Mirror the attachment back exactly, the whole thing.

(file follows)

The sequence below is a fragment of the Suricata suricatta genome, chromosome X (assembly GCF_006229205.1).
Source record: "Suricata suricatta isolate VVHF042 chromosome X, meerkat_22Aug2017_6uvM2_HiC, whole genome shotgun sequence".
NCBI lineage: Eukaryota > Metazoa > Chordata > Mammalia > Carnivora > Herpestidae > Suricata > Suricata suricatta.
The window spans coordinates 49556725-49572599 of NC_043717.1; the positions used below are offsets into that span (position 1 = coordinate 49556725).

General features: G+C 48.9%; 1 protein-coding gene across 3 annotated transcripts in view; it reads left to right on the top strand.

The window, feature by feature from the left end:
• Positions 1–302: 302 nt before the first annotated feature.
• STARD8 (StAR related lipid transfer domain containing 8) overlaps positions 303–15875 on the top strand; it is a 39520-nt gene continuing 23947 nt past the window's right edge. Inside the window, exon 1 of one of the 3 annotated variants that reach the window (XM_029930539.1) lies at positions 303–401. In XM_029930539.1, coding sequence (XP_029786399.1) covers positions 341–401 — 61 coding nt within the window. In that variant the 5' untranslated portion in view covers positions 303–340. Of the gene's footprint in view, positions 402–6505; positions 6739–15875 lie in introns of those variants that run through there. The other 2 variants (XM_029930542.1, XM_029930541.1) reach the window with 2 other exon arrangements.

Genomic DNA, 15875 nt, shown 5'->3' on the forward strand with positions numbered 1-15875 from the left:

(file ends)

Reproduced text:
The sequence below is a fragment of the Suricata suricatta genome, chromosome X (assembly GCF_006229205.1).
Source record: "Suricata suricatta isolate VVHF042 chromosome X, meerkat_22Aug2017_6uvM2_HiC, whole genome shotgun sequence".
NCBI lineage: Eukaryota > Metazoa > Chordata > Mammalia > Carnivora > Herpestidae > Suricata > Suricata suricatta.
The window spans coordinates 49556725-49572599 of NC_043717.1; the positions used below are offsets into that span (position 1 = coordinate 49556725).

General features: G+C 48.9%; 1 protein-coding gene across 3 annotated transcripts in view; it reads left to right on the top strand.

The window, feature by feature from the left end:
• Positions 1–302: 302 nt before the first annotated feature.
• STARD8 (StAR related lipid transfer domain containing 8) overlaps positions 303–15875 on the top strand; it is a 39520-nt gene continuing 23947 nt past the window's right edge. Inside the window, exon 1 of one of the 3 annotated variants that reach the window (XM_029930539.1) lies at positions 303–401. In XM_029930539.1, coding sequence (XP_029786399.1) covers positions 341–401 — 61 coding nt within the window. In that variant the 5' untranslated portion in view covers positions 303–340. Of the gene's footprint in view, positions 402–6505; positions 6739–15875 lie in introns of those variants that run through there. The other 2 variants (XM_029930542.1, XM_029930541.1) reach the window with 2 other exon arrangements.

Genomic DNA, 15875 nt, shown 5'->3' on the forward strand with positions numbered 1-15875 from the left: